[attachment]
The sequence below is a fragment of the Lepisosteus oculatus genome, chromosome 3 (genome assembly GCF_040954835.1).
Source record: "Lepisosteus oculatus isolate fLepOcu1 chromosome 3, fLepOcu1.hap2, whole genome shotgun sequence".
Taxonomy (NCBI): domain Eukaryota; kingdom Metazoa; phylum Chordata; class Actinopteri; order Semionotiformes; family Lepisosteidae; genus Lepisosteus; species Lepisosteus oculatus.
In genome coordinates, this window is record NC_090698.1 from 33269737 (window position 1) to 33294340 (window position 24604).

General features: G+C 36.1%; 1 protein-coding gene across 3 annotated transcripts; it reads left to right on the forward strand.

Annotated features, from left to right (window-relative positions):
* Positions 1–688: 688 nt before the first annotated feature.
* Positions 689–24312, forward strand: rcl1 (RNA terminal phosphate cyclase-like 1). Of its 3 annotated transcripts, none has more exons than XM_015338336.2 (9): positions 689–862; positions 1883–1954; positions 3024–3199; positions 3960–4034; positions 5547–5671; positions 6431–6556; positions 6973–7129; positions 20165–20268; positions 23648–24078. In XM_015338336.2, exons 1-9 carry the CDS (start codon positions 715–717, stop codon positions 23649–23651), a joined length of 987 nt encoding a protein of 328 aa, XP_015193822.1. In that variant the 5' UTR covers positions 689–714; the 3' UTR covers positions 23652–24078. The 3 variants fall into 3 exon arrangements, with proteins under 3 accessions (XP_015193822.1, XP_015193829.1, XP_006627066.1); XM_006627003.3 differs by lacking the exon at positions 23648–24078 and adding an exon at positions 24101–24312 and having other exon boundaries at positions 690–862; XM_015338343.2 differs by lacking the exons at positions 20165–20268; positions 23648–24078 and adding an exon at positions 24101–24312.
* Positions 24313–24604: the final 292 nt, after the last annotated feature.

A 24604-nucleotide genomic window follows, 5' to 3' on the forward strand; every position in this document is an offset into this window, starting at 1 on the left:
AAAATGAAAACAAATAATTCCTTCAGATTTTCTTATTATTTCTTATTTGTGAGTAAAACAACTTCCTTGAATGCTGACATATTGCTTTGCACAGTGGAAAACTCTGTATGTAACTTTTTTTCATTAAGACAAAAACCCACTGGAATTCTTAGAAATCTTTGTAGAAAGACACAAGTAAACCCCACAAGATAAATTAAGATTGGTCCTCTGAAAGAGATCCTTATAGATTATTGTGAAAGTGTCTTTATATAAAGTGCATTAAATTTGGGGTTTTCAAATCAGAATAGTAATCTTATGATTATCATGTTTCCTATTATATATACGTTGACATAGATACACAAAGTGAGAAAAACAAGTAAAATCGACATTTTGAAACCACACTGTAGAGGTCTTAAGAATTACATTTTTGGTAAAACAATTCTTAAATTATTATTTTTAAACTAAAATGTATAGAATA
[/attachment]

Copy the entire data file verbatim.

The sequence below is a fragment of the Lepisosteus oculatus genome, chromosome 3 (genome assembly GCF_040954835.1).
Source record: "Lepisosteus oculatus isolate fLepOcu1 chromosome 3, fLepOcu1.hap2, whole genome shotgun sequence".
Taxonomy (NCBI): domain Eukaryota; kingdom Metazoa; phylum Chordata; class Actinopteri; order Semionotiformes; family Lepisosteidae; genus Lepisosteus; species Lepisosteus oculatus.
In genome coordinates, this window is record NC_090698.1 from 33269737 (window position 1) to 33294340 (window position 24604).

General features: G+C 36.1%; 1 protein-coding gene across 3 annotated transcripts; it reads left to right on the forward strand.

Annotated features, from left to right (window-relative positions):
* Positions 1–688: 688 nt before the first annotated feature.
* Positions 689–24312, forward strand: rcl1 (RNA terminal phosphate cyclase-like 1). Of its 3 annotated transcripts, none has more exons than XM_015338336.2 (9): positions 689–862; positions 1883–1954; positions 3024–3199; positions 3960–4034; positions 5547–5671; positions 6431–6556; positions 6973–7129; positions 20165–20268; positions 23648–24078. In XM_015338336.2, exons 1-9 carry the CDS (start codon positions 715–717, stop codon positions 23649–23651), a joined length of 987 nt encoding a protein of 328 aa, XP_015193822.1. In that variant the 5' UTR covers positions 689–714; the 3' UTR covers positions 23652–24078. The 3 variants fall into 3 exon arrangements, with proteins under 3 accessions (XP_015193822.1, XP_015193829.1, XP_006627066.1); XM_006627003.3 differs by lacking the exon at positions 23648–24078 and adding an exon at positions 24101–24312 and having other exon boundaries at positions 690–862; XM_015338343.2 differs by lacking the exons at positions 20165–20268; positions 23648–24078 and adding an exon at positions 24101–24312.
* Positions 24313–24604: the final 292 nt, after the last annotated feature.

A 24604-nucleotide genomic window follows, 5' to 3' on the forward strand; every position in this document is an offset into this window, starting at 1 on the left:
AAAATGAAAACAAATAATTCCTTCAGATTTTCTTATTATTTCTTATTTGTGAGTAAAACAACTTCCTTGAATGCTGACATATTGCTTTGCACAGTGGAAAACTCTGTATGTAACTTTTTTTCATTAAGACAAAAACCCACTGGAATTCTTAGAAATCTTTGTAGAAAGACACAAGTAAACCCCACAAGATAAATTAAGATTGGTCCTCTGAAAGAGATCCTTATAGATTATTGTGAAAGTGTCTTTATATAAAGTGCATTAAATTTGGGGTTTTCAAATCAGAATAGTAATCTTATGATTATCATGTTTCCTATTATATATACGTTGACATAGATACACAAAGTGAGAAAAACAAGTAAAATCGACATTTTGAAACCACACTGTAGAGGTCTTAAGAATTACATTTTTGGTAAAACAATTCTTAAATTATTATTTTTAAACTAAAATGTATAGAATA